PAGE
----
Patient Stories

A young woman tells the story of how she has coped as a two time liver transplant patient.
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At only 13 years old, Ian Bernard made a selfless contribution to pancreatic cancer research in honor of his late grandfather.
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My name is John Whitley, and I have lived in Nyack for 25 years. In January 2011, I got sick, then rapidly sicker. At first they thought I had a gall bladder problem, but when I didn't improve after gall bladder removal, I was referred to New York Presbyterian Hospital. Many, many tests finally revealed that I was in the early stages of pancreatic cancer.
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Double lung transplant patient Timothy Sweeney completes the New York City marathon with his surgeon, Dr. Joshua Sonett.
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When Megan Ellerd and Steven Ferretti met seven years ago, it was "instant love," she says. Not long after, the young couple found out that Steven had autoimmune hepatitis — but they didn't worry too much about it, hoping that it wouldn't affect them until much later in life. In 2008, however, the two were happily engaged when Steven's condition suddenly took a turn for the worse. His liver was failing, and he needed a transplant.
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A tall, rugged twenty-year old at Rutgers University, Joe Deen spent a lot of time outdoors, hiking, backpacking and working at a Boy Scout camp. In 2006, he developed brachycardia, an unusually slow heartbeat, that doctors linked to Lyme disease. But when the tests for Lyme were inconclusive and the problem persisted, Joe received a pacemaker. One year later, he was diagnosed with heart block and learned that he was in the early stages of congestive heart failure. In 2009, just months after his graduation, Joe's heart wasn't pumping enough blood so Dr. Yoshifumi Naka performed an emergency LVAD surgery at NewYork-Presbyterian/Columbia.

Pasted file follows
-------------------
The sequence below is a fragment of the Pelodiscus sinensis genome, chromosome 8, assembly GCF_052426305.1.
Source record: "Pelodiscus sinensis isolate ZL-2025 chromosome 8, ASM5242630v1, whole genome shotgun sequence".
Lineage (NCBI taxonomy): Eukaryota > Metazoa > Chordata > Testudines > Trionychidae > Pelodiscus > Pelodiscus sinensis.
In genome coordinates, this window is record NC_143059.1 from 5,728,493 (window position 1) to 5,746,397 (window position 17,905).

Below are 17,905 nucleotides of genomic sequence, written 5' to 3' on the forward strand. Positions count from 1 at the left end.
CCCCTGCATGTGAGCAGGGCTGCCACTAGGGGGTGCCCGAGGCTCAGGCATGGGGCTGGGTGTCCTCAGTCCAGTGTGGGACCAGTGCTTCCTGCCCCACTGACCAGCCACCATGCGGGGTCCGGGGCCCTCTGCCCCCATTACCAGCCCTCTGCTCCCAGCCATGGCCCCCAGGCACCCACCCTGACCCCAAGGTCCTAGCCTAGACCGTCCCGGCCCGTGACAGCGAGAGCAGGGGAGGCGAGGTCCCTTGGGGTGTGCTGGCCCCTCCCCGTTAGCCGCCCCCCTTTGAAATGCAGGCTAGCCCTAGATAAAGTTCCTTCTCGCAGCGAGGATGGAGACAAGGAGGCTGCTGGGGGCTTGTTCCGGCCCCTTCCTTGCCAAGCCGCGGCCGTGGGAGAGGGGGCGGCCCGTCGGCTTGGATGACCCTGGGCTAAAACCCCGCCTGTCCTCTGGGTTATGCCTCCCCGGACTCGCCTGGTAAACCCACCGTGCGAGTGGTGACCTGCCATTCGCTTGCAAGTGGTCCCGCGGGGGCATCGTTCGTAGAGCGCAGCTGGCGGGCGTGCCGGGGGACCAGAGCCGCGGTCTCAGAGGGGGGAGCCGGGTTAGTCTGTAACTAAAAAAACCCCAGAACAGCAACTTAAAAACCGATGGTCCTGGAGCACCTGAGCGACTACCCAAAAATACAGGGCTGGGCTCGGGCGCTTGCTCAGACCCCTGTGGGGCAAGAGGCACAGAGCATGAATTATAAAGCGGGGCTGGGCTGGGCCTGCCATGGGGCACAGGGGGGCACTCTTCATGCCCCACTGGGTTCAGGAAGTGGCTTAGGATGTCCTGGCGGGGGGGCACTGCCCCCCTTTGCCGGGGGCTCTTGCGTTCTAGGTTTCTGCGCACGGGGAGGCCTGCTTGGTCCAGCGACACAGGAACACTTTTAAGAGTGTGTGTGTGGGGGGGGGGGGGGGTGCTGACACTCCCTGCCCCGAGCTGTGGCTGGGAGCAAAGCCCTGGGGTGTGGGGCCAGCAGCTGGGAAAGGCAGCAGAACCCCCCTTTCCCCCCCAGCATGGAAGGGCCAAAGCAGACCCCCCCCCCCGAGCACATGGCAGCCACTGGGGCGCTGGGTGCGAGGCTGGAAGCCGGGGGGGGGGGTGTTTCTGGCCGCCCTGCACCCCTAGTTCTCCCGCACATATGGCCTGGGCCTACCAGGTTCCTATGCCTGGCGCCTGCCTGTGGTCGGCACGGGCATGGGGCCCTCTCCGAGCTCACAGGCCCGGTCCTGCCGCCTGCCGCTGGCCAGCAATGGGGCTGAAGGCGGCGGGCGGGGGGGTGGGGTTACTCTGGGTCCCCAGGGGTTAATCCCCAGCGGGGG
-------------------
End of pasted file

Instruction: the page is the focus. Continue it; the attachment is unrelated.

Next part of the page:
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For Lucien Zito, the process of finding appropriate treatment for his pancreatic cancer was a strenuous and protracted ordeal, adding to the stress of the diagnosis. Fortunately for this energetic 65-year-old former real estate developer, he was able to draw upon a loving and supportive family and substantial inner resources for support.
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Betsy Hilfiger, fashion designer Tommy Hilfiger's sister, never had reason to believe she was at risk for pancreatic cancer. Trained as a nurse, she was well aware of the illness and its known risk factors--smoking and heredity among others. The Hilfigers had some cancer in their family, but none of the cancer syndromes associated with pancreatic cancer or pancreatic cancer itself. But a routine battery of bloodwork showing abnormalities in her liver enzymes led Betsy to discover she pancreatic mucus cell cysts. While initially benign, if left alone they almost always become malignant.
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